The farm was certified organic for the first time in 2004 by OGM and continues to be inspected and certified each year. We have data to demonstrate that both the quality of the soil at the SOF as measured by soil organic matter and available minerals and the yields obtained from the land have continued to improve. In response to the request of students, the farming program also includes pastured poultry and swine husbandry that help diversify and improve the ecology of the farm. Other projects include honey bees, an edible forest garden and worm composting of campus food scraps to demonstrate the food cycle loop.

Perhaps most importantly, the SOF is a living laboratory and a home away from home for hundreds of students seeking a vision consistent with their values and goals for the future. Many of these students have gone on to start or work at similar farms around the country that value the sacredness of food, the land used to grow it and the people who grow it. Thousands of additional students from MSU, LCC and other schools have come to the SOF to learn from their colleagues how the farm succeeds. Some small fraction of these visitors came back many more times as volunteers or members of the farm crew. In addition we are now entering the fourth year of a unique integrated full time 9-month intensive Organic Farmer Training Program that prepares 16 participants to manage successful year-round diversified organic farms like the SOF. In 2012 we partnered with campus operations and academics to launch the Bailey GREENhouse in the Brody Neighborhood. The Bailey Urban Farm will unfold in the coming year to enhance the experience of passionate freshman students.

Through farming and education programs, the original $320,000 investment over 4 years is now generating approximately $320,000 annually that supports seven staff positions and six to ten student employees. The activities are located on a 10 acre parcel at the Horticulture Teaching and Research Center with about 5 acres intensively farmed. In addition the annual Hoophouse Gala Local Food Celebration and Farm Dinner hosted by MSU Residential and Hospitality Services featuring SOF and local food prepared by MSU chefs generates $15 to $20,000 annual for scholarships for the next generation of organic farmers.

Please help us celebrate with an attitude of gratitude and consider how you can continue to be or begin to be a part of the SOF community and our food future on campus as well as in communities across Michigan, the US and the world. Help us also to consider why there are not more year-round local organic farms supporting rural and urban economies. Know that the answer in part is because the work requires the intellectual sophistication of ecological/holistic farming practices and the integrity and investment of many people to physically, emotionally and financially support the farmers and the farming activities. Hard work yields big dividends. Our health is worth the effort. Go Green! For the health of it!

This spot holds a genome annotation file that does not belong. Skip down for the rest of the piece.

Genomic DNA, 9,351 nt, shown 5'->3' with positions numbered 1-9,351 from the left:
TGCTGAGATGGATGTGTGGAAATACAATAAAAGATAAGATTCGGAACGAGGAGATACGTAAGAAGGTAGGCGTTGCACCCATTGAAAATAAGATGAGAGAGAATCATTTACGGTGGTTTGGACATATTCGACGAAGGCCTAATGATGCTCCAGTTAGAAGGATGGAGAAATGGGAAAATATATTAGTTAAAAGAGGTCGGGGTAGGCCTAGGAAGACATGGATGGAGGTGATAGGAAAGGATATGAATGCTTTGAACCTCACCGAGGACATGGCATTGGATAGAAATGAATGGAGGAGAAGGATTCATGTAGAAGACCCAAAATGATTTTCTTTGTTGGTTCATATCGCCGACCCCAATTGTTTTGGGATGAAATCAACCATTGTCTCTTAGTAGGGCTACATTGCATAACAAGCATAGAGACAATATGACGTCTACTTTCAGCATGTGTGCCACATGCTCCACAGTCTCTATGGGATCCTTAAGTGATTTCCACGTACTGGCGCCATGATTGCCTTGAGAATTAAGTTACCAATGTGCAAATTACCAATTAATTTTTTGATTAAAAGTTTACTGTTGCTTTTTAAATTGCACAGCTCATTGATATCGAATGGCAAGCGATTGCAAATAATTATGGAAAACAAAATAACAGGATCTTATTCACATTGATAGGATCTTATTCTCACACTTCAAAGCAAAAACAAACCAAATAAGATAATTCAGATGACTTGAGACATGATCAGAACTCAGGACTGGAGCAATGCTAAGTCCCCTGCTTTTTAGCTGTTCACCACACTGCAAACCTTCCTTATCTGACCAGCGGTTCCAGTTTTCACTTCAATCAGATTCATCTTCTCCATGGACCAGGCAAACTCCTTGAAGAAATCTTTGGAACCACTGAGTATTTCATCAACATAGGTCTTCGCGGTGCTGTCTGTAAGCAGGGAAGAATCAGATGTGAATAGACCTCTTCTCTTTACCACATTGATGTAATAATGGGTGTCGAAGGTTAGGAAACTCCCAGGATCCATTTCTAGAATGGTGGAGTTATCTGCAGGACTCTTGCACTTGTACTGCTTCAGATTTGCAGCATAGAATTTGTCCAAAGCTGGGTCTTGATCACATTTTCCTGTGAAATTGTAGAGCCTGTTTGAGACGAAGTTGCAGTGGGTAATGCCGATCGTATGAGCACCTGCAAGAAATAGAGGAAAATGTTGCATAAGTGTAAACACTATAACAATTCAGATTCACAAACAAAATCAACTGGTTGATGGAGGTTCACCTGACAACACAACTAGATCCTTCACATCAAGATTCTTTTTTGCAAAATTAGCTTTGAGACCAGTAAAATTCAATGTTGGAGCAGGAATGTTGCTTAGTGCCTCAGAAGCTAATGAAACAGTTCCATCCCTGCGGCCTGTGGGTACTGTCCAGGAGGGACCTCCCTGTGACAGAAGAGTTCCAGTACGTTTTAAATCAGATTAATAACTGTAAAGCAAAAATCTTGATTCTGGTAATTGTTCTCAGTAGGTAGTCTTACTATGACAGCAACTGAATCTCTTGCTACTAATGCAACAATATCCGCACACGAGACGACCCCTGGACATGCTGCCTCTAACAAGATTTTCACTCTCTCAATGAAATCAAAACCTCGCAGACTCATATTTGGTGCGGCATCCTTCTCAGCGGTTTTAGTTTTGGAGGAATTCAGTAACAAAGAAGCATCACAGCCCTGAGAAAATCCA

— John Biernbaum

This is the lighter side of someone's first experience on the farm at 10 years old, which happened to me.  Please feel free to have a good laugh or small reflection on how we take our food for granted.

Earliest Farming Experience

My Mom grew up farming in Canada as a young child.  Moving to the United States meant electricity, running water and grocery stores. It was the family reunion in Millbrook, Ontario, Canada.  All of us suburbanite kids from Michigan got into the station wagon for the 5 hour drive to meet our Canadian relatives.

When we got to my Aunt Tish's and Uncle Dick's Farm we saw farmland for miles.  Their house had a wood burning stove, ice box, no electricity, no bathroom no TV, a wire connected to a telephone where you had to hop onto a chair to put your mouth into a box in the wall to talk.  Aunt Tish and Uncle Dick gave Mom a beautiful porcelain bowl, to go the bathroom in.  There was an out house if we wanted to use it.  We had to pump water from the well outside to wash.

In the morning, Aunt Tish handed me a bucket and told me to get some butter.  Asked my Mom where is the butter?  She told me to follow Uncle Dick cause you are going to have to make it! Uncle Dick led me to the barn and there was one dairy cow. He gave me a stool to sit on, put the bucket under the cow's udder and showed me how to milk the cow.  About a half hour later I maybe had enough milk to make one pound of butter.  Then he took me outside with an old wooden butter churn and said to pour the milk in and push the handle up and down until the milk got thick.  I thought my right arm was going to fall off. I asked my Mom where was the grocery store?  "There isn't any! just keep churning."  If life is hard now, all I have to do is reflect back to an earlier time of making butter.

— Linda Torony

Keep up with MOFFA on our website: www.moffa.net, or email us at moffaorganic@gmail.com.